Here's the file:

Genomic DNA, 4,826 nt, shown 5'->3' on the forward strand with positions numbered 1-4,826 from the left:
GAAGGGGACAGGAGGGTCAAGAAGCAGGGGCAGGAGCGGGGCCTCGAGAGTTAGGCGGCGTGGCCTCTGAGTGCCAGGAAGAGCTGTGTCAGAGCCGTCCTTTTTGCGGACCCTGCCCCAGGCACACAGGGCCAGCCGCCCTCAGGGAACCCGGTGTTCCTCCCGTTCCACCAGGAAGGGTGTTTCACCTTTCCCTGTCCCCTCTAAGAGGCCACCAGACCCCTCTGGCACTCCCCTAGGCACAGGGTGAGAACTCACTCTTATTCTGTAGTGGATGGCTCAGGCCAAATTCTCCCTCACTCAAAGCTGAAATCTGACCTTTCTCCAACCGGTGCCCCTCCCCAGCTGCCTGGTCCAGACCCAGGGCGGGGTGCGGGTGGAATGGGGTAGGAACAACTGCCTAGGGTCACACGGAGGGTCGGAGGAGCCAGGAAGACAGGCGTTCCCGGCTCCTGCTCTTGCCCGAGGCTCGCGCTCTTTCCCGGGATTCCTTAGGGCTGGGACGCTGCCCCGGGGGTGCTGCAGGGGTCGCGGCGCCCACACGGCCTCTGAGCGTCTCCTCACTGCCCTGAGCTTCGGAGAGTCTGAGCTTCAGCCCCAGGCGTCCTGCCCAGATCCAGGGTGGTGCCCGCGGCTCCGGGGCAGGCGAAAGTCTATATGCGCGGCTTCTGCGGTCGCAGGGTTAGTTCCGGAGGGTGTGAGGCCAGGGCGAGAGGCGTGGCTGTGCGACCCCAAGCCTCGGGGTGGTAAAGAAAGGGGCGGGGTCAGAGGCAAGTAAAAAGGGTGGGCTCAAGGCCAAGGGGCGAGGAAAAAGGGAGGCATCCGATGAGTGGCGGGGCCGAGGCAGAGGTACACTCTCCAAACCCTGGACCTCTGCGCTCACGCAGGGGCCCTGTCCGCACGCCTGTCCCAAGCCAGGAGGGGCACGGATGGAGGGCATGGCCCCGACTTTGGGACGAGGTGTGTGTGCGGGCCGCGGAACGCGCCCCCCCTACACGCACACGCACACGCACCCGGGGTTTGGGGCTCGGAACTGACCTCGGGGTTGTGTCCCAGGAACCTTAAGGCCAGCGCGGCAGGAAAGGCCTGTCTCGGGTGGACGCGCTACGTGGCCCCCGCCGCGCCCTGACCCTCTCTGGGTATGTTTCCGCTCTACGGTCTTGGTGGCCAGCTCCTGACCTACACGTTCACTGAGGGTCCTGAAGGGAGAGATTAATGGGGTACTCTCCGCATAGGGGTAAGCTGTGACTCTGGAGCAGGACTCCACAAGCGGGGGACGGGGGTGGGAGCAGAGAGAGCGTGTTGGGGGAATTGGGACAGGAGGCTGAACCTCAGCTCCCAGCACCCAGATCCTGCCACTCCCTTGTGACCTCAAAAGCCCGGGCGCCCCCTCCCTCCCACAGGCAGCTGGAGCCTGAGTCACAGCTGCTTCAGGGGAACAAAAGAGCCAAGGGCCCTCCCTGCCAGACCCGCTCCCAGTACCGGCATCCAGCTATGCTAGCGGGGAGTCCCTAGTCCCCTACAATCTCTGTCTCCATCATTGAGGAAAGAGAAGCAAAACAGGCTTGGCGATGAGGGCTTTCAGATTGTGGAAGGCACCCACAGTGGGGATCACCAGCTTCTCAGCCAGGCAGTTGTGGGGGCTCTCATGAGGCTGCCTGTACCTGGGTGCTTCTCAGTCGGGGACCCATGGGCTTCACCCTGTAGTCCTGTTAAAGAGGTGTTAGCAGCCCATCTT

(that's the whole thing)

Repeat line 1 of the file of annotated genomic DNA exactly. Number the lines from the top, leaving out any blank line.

Genomic DNA, 4,826 nt, shown 5'->3' on the forward strand with positions numbered 1-4,826 from the left: